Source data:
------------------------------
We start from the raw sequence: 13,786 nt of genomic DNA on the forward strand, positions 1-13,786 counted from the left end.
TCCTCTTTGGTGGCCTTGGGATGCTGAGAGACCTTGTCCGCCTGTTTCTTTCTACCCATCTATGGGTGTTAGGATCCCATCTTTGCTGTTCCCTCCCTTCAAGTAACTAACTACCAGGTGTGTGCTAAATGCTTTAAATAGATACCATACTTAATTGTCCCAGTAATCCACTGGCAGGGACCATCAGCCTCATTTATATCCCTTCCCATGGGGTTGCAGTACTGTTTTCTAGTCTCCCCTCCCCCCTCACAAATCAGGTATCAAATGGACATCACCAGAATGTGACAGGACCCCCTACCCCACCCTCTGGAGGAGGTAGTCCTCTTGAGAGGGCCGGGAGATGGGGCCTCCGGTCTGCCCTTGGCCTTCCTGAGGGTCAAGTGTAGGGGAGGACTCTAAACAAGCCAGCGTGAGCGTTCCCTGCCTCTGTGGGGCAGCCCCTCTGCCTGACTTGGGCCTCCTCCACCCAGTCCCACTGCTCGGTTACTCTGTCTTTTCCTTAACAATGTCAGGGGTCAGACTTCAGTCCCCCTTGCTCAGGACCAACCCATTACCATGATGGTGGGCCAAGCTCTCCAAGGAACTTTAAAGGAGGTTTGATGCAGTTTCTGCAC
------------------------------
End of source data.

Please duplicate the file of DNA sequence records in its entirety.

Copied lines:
We start from the raw sequence: 13,786 nt of genomic DNA on the forward strand, positions 1-13,786 counted from the left end.
TCCTCTTTGGTGGCCTTGGGATGCTGAGAGACCTTGTCCGCCTGTTTCTTTCTACCCATCTATGGGTGTTAGGATCCCATCTTTGCTGTTCCCTCCCTTCAAGTAACTAACTACCAGGTGTGTGCTAAATGCTTTAAATAGATACCATACTTAATTGTCCCAGTAATCCACTGGCAGGGACCATCAGCCTCATTTATATCCCTTCCCATGGGGTTGCAGTACTGTTTTCTAGTCTCCCCTCCCCCCTCACAAATCAGGTATCAAATGGACATCACCAGAATGTGACAGGACCCCCTACCCCACCCTCTGGAGGAGGTAGTCCTCTTGAGAGGGCCGGGAGATGGGGCCTCCGGTCTGCCCTTGGCCTTCCTGAGGGTCAAGTGTAGGGGAGGACTCTAAACAAGCCAGCGTGAGCGTTCCCTGCCTCTGTGGGGCAGCCCCTCTGCCTGACTTGGGCCTCCTCCACCCAGTCCCACTGCTCGGTTACTCTGTCTTTTCCTTAACAATGTCAGGGGTCAGACTTCAGTCCCCCTTGCTCAGGACCAACCCATTACCATGATGGTGGGCCAAGCTCTCCAAGGAACTTTAAAGGAGGTTTGATGCAGTTTCTGCAC